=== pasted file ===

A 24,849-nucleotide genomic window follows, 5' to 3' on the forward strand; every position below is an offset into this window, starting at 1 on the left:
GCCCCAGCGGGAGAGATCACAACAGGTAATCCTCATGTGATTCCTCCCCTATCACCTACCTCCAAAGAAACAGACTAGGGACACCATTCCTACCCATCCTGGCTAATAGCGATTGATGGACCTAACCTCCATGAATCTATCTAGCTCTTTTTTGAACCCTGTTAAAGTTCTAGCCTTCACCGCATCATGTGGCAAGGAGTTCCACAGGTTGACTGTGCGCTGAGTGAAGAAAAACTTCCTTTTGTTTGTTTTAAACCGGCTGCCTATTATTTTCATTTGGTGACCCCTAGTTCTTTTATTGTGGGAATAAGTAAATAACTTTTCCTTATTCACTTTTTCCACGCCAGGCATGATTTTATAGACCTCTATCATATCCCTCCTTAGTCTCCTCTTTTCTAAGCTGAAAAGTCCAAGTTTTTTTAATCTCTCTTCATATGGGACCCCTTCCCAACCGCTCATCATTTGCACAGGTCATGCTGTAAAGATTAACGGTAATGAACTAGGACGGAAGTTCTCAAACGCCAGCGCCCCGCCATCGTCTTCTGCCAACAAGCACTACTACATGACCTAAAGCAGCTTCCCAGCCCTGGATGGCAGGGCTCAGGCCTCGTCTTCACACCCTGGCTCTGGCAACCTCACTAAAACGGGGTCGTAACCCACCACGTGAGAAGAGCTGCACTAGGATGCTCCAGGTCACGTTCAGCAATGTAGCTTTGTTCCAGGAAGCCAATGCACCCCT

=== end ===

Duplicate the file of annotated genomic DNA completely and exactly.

A 24,849-nucleotide genomic window follows, 5' to 3' on the forward strand; every position below is an offset into this window, starting at 1 on the left:
GCCCCAGCGGGAGAGATCACAACAGGTAATCCTCATGTGATTCCTCCCCTATCACCTACCTCCAAAGAAACAGACTAGGGACACCATTCCTACCCATCCTGGCTAATAGCGATTGATGGACCTAACCTCCATGAATCTATCTAGCTCTTTTTTGAACCCTGTTAAAGTTCTAGCCTTCACCGCATCATGTGGCAAGGAGTTCCACAGGTTGACTGTGCGCTGAGTGAAGAAAAACTTCCTTTTGTTTGTTTTAAACCGGCTGCCTATTATTTTCATTTGGTGACCCCTAGTTCTTTTATTGTGGGAATAAGTAAATAACTTTTCCTTATTCACTTTTTCCACGCCAGGCATGATTTTATAGACCTCTATCATATCCCTCCTTAGTCTCCTCTTTTCTAAGCTGAAAAGTCCAAGTTTTTTTAATCTCTCTTCATATGGGACCCCTTCCCAACCGCTCATCATTTGCACAGGTCATGCTGTAAAGATTAACGGTAATGAACTAGGACGGAAGTTCTCAAACGCCAGCGCCCCGCCATCGTCTTCTGCCAACAAGCACTACTACATGACCTAAAGCAGCTTCCCAGCCCTGGATGGCAGGGCTCAGGCCTCGTCTTCACACCCTGGCTCTGGCAACCTCACTAAAACGGGGTCGTAACCCACCACGTGAGAAGAGCTGCACTAGGATGCTCCAGGTCACGTTCAGCAATGTAGCTTTGTTCCAGGAAGCCAATGCACCCCT